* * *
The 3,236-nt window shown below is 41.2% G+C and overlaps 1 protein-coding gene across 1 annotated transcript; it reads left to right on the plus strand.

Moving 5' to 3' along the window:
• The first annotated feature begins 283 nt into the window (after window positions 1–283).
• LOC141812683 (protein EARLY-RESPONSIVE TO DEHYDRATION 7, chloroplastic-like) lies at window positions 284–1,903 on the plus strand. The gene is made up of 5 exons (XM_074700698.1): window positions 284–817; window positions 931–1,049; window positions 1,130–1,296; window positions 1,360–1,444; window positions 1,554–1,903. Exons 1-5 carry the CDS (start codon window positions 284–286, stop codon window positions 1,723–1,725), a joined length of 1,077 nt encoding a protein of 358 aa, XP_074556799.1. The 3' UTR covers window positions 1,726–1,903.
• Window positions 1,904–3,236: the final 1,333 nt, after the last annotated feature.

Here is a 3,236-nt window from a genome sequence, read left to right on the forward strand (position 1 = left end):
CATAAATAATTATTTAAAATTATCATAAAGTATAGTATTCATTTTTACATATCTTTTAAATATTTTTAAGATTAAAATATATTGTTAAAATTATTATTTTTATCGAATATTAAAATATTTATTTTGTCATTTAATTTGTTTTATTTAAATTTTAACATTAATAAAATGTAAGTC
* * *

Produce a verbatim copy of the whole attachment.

The 3,236-nt window shown below is 41.2% G+C and overlaps 1 protein-coding gene across 1 annotated transcript; it reads left to right on the plus strand.

Moving 5' to 3' along the window:
• The first annotated feature begins 283 nt into the window (after window positions 1–283).
• LOC141812683 (protein EARLY-RESPONSIVE TO DEHYDRATION 7, chloroplastic-like) lies at window positions 284–1,903 on the plus strand. The gene is made up of 5 exons (XM_074700698.1): window positions 284–817; window positions 931–1,049; window positions 1,130–1,296; window positions 1,360–1,444; window positions 1,554–1,903. Exons 1-5 carry the CDS (start codon window positions 284–286, stop codon window positions 1,723–1,725), a joined length of 1,077 nt encoding a protein of 358 aa, XP_074556799.1. The 3' UTR covers window positions 1,726–1,903.
• Window positions 1,904–3,236: the final 1,333 nt, after the last annotated feature.

Here is a 3,236-nt window from a genome sequence, read left to right on the forward strand (position 1 = left end):
CATAAATAATTATTTAAAATTATCATAAAGTATAGTATTCATTTTTACATATCTTTTAAATATTTTTAAGATTAAAATATATTGTTAAAATTATTATTTTTATCGAATATTAAAATATTTATTTTGTCATTTAATTTGTTTTATTTAAATTTTAACATTAATAAAATGTAAGTC